Kale is a treasury of vitamin C. Only peppers and parsley have more of them.

In addition, along with potassium, calcium regulates blood pressure. Kale also contains vitamin C, which seals and strengthens blood vessels, inhibits the oxidation of “bad” LDL cholesterol, and thus – prevents atherosclerosis. In addition, it lowers blood pressure, participates in the production of red blood cells, which may prevent anemia.

In turn, vitamin K, which is also present in this vegetable, plays an important role in the blood clotting process, e.g. reduces excessive menstrual bleeding. Its deficiency may cause poor blood clotting, susceptibility to internal and external hemorrhages, and problems with wound healing.

Kale – where to buy?

The kale season begins in the fall and lasts almost all winter. The best leaves are dark green, firm, brittle, without stains or damage. Younger shoots are tastiest after frosts, because their leaves lose their sharp, cabbage flavor. Late winter kale perfectly tolerates frost, even down to -15 degrees C.

You can buy kale at some markets and supermarkets. You can also look for it in health food stores. After purchase, it’s best to keep it in the bottom of the refrigerator in a foil bag with holes, but only for 3 days. Alternatively, it can be frozen.

Kale – how to make it?

Kale can be prepared in a similar way to spinach, i.e. fried or blanched. In addition, kale will enrich the taste of salads and vegetable dishes with rice, porridge or pasta. Kale chips are also very famous. This green vegetable is also one of the ingredients of an Irish dish called colcannon. It is a type of potato purée with the addition of shredded kale or cabbage. In Ireland, colcannon is traditionally eaten on Halloween. Besides, kale can be eaten raw.

kale smoothie with ginger
Kale Smoothie with apple, banana and ginger – recipe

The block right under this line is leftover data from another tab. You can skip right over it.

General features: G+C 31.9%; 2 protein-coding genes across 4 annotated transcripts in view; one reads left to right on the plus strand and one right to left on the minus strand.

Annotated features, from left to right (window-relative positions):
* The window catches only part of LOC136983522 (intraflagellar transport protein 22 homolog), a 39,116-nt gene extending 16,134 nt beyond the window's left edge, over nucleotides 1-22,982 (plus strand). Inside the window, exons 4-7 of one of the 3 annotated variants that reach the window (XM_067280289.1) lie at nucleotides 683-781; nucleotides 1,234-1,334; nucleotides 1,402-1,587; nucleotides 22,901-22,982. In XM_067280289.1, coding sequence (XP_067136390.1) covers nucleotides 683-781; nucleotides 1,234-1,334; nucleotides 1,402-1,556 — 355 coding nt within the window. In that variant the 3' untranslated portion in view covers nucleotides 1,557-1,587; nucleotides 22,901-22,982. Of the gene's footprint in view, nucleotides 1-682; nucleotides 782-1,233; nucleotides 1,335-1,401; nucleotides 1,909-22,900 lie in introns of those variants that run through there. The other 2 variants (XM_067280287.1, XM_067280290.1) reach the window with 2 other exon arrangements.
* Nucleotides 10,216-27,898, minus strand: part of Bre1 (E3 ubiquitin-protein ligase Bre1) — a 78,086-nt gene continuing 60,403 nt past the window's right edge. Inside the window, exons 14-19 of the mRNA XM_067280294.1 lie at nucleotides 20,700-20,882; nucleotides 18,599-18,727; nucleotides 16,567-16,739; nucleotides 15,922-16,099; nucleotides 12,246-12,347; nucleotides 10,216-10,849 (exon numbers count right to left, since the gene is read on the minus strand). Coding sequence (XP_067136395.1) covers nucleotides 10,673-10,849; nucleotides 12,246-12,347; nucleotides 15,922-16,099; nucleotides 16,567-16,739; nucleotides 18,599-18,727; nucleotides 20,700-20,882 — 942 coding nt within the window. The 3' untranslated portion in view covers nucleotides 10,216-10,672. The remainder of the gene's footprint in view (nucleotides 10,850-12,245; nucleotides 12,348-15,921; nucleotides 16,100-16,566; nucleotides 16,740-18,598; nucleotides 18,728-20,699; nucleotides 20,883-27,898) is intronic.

Kale can protect against ulcers

Kale can protect against gastric and duodenal ulcers. In this green vegetable, the above-mentioned Sulforaphane destroys Helicobacter pylori, bacteria that can contribute to the development of ulcers, as well as a number of other disorders, including gastritis.

Kale for healthy eyes

Kale has a lot of beta-carotene, from which the body produces vitamin A – a compound that is involved in the process of seeing – including preventing the so-called. night blindness, problems with vision at twilight, and dry eye syndrome. In addition, kale contains other antioxidants such as lutein and zeaxanthin, which are the main components of the macular pigment. Their antioxidant effect is based on the fact that they protect the retina of the eye against damage by free radicals and the harmful effects of excess light energy. Vitamin C has similar antioxidant properties.

Kale: Uses, Side Effects, Interactions, Dosage, and Warning

Kale, like other cruciferous vegetables, provides a lot of goitrogens – compounds that can affect the metabolism of iodine, leading to a reduction in its concentration in the body, which leads to a disturbance in the synthesis of thyroid hormones and gland hyperplasia.

Kale causes gas and gas, especially when raw. The cooked one is less bloating.

Fortunately, they can be limited to some extent by cooking (goitrogens are released under the influence of high temperature). Nevertheless, people with thyroid disease should avoid kale and other cruciferous vegetables.

Kale contains oxalates!

Kale, next to beetroot, spinach and rhubarb, is a product rich in oxalates, therefore it should be avoided by people struggling with oxalate stones.